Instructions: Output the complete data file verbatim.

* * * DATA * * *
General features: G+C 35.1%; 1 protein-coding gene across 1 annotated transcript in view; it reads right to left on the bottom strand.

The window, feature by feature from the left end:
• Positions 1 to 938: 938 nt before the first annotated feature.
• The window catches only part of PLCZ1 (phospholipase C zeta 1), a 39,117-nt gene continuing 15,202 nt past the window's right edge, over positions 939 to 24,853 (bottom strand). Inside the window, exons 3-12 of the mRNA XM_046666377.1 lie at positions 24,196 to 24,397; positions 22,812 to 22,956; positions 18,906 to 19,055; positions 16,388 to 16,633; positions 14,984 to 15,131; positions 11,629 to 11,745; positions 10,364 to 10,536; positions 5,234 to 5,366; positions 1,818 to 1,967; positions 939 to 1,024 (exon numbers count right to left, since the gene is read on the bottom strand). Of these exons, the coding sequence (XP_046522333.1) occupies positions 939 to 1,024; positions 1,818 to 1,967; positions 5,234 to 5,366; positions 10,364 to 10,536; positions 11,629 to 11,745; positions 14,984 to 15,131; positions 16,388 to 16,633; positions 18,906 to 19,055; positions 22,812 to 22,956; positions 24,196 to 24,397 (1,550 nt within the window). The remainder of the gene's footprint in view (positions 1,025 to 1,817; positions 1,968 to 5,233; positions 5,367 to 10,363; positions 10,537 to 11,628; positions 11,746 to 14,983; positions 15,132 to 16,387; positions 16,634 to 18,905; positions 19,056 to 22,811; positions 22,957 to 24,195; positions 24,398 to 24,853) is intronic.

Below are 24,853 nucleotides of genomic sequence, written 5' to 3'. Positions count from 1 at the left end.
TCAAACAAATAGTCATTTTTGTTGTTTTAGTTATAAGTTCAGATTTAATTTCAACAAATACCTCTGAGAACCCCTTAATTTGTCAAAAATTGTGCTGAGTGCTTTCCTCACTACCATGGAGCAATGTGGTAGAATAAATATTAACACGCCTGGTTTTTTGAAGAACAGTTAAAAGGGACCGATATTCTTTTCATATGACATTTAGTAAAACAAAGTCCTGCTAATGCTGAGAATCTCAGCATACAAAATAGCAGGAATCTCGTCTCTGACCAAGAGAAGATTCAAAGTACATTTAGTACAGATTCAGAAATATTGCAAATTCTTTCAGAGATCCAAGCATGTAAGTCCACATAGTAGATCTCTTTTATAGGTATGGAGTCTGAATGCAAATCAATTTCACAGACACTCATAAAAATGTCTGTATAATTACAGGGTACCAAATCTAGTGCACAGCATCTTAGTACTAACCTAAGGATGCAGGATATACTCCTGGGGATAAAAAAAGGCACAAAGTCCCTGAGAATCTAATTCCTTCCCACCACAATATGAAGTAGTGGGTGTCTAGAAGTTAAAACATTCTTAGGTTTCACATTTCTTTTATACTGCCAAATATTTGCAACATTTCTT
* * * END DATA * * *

General features: G+C 35.1%; 1 protein-coding gene across 1 annotated transcript in view; it reads right to left on the bottom strand.

The window, feature by feature from the left end:
• Positions 1 to 938: 938 nt before the first annotated feature.
• The window catches only part of PLCZ1 (phospholipase C zeta 1), a 39,117-nt gene continuing 15,202 nt past the window's right edge, over positions 939 to 24,853 (bottom strand). Inside the window, exons 3-12 of the mRNA XM_046666377.1 lie at positions 24,196 to 24,397; positions 22,812 to 22,956; positions 18,906 to 19,055; positions 16,388 to 16,633; positions 14,984 to 15,131; positions 11,629 to 11,745; positions 10,364 to 10,536; positions 5,234 to 5,366; positions 1,818 to 1,967; positions 939 to 1,024 (exon numbers count right to left, since the gene is read on the bottom strand). Of these exons, the coding sequence (XP_046522333.1) occupies positions 939 to 1,024; positions 1,818 to 1,967; positions 5,234 to 5,366; positions 10,364 to 10,536; positions 11,629 to 11,745; positions 14,984 to 15,131; positions 16,388 to 16,633; positions 18,906 to 19,055; positions 22,812 to 22,956; positions 24,196 to 24,397 (1,550 nt within the window). The remainder of the gene's footprint in view (positions 1,025 to 1,817; positions 1,968 to 5,233; positions 5,367 to 10,363; positions 10,537 to 11,628; positions 11,746 to 14,983; positions 15,132 to 16,387; positions 16,634 to 18,905; positions 19,056 to 22,811; positions 22,957 to 24,195; positions 24,398 to 24,853) is intronic.

Below are 24,853 nucleotides of genomic sequence, written 5' to 3'. Positions count from 1 at the left end.
TCAAACAAATAGTCATTTTTGTTGTTTTAGTTATAAGTTCAGATTTAATTTCAACAAATACCTCTGAGAACCCCTTAATTTGTCAAAAATTGTGCTGAGTGCTTTCCTCACTACCATGGAGCAATGTGGTAGAATAAATATTAACACGCCTGGTTTTTTGAAGAACAGTTAAAAGGGACCGATATTCTTTTCATATGACATTTAGTAAAACAAAGTCCTGCTAATGCTGAGAATCTCAGCATACAAAATAGCAGGAATCTCGTCTCTGACCAAGAGAAGATTCAAAGTACATTTAGTACAGATTCAGAAATATTGCAAATTCTTTCAGAGATCCAAGCATGTAAGTCCACATAGTAGATCTCTTTTATAGGTATGGAGTCTGAATGCAAATCAATTTCACAGACACTCATAAAAATGTCTGTATAATTACAGGGTACCAAATCTAGTGCACAGCATCTTAGTACTAACCTAAGGATGCAGGATATACTCCTGGGGATAAAAAAAGGCACAAAGTCCCTGAGAATCTAATTCCTTCCCACCACAATATGAAGTAGTGGGTGTCTAGAAGTTAAAACATTCTTAGGTTTCACATTTCTTTTATACTGCCAAATATTTGCAACATTTCTT